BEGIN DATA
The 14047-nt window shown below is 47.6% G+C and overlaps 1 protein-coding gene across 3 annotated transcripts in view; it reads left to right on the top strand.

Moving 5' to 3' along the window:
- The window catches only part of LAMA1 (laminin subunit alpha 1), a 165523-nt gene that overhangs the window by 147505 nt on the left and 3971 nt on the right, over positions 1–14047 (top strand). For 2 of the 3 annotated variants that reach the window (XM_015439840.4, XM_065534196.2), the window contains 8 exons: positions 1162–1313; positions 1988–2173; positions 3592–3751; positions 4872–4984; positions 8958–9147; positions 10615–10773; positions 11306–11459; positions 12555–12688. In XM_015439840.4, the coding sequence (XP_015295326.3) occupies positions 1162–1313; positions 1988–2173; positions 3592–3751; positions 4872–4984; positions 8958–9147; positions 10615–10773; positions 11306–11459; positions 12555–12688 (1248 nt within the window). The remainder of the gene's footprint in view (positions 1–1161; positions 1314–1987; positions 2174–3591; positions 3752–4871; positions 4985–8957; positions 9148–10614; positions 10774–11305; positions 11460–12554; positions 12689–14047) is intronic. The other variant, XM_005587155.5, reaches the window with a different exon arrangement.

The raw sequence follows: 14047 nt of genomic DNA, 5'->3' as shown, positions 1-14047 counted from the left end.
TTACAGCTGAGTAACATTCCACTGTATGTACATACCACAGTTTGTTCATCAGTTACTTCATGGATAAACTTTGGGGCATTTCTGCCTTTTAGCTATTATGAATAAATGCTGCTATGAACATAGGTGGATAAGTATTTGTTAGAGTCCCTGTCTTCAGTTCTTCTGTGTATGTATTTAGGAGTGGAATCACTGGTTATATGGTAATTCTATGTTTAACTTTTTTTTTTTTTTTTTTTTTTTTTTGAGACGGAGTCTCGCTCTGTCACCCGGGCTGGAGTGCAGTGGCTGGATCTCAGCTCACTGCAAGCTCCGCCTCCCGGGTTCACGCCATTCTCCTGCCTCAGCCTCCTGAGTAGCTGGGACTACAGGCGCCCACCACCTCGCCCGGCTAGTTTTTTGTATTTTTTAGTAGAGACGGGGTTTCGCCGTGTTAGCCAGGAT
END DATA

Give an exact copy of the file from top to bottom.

The 14047-nt window shown below is 47.6% G+C and overlaps 1 protein-coding gene across 3 annotated transcripts in view; it reads left to right on the top strand.

Moving 5' to 3' along the window:
- The window catches only part of LAMA1 (laminin subunit alpha 1), a 165523-nt gene that overhangs the window by 147505 nt on the left and 3971 nt on the right, over positions 1–14047 (top strand). For 2 of the 3 annotated variants that reach the window (XM_015439840.4, XM_065534196.2), the window contains 8 exons: positions 1162–1313; positions 1988–2173; positions 3592–3751; positions 4872–4984; positions 8958–9147; positions 10615–10773; positions 11306–11459; positions 12555–12688. In XM_015439840.4, the coding sequence (XP_015295326.3) occupies positions 1162–1313; positions 1988–2173; positions 3592–3751; positions 4872–4984; positions 8958–9147; positions 10615–10773; positions 11306–11459; positions 12555–12688 (1248 nt within the window). The remainder of the gene's footprint in view (positions 1–1161; positions 1314–1987; positions 2174–3591; positions 3752–4871; positions 4985–8957; positions 9148–10614; positions 10774–11305; positions 11460–12554; positions 12689–14047) is intronic. The other variant, XM_005587155.5, reaches the window with a different exon arrangement.

The raw sequence follows: 14047 nt of genomic DNA, 5'->3' as shown, positions 1-14047 counted from the left end.
TTACAGCTGAGTAACATTCCACTGTATGTACATACCACAGTTTGTTCATCAGTTACTTCATGGATAAACTTTGGGGCATTTCTGCCTTTTAGCTATTATGAATAAATGCTGCTATGAACATAGGTGGATAAGTATTTGTTAGAGTCCCTGTCTTCAGTTCTTCTGTGTATGTATTTAGGAGTGGAATCACTGGTTATATGGTAATTCTATGTTTAACTTTTTTTTTTTTTTTTTTTTTTTTTTGAGACGGAGTCTCGCTCTGTCACCCGGGCTGGAGTGCAGTGGCTGGATCTCAGCTCACTGCAAGCTCCGCCTCCCGGGTTCACGCCATTCTCCTGCCTCAGCCTCCTGAGTAGCTGGGACTACAGGCGCCCACCACCTCGCCCGGCTAGTTTTTTGTATTTTTTAGTAGAGACGGGGTTTCGCCGTGTTAGCCAGGAT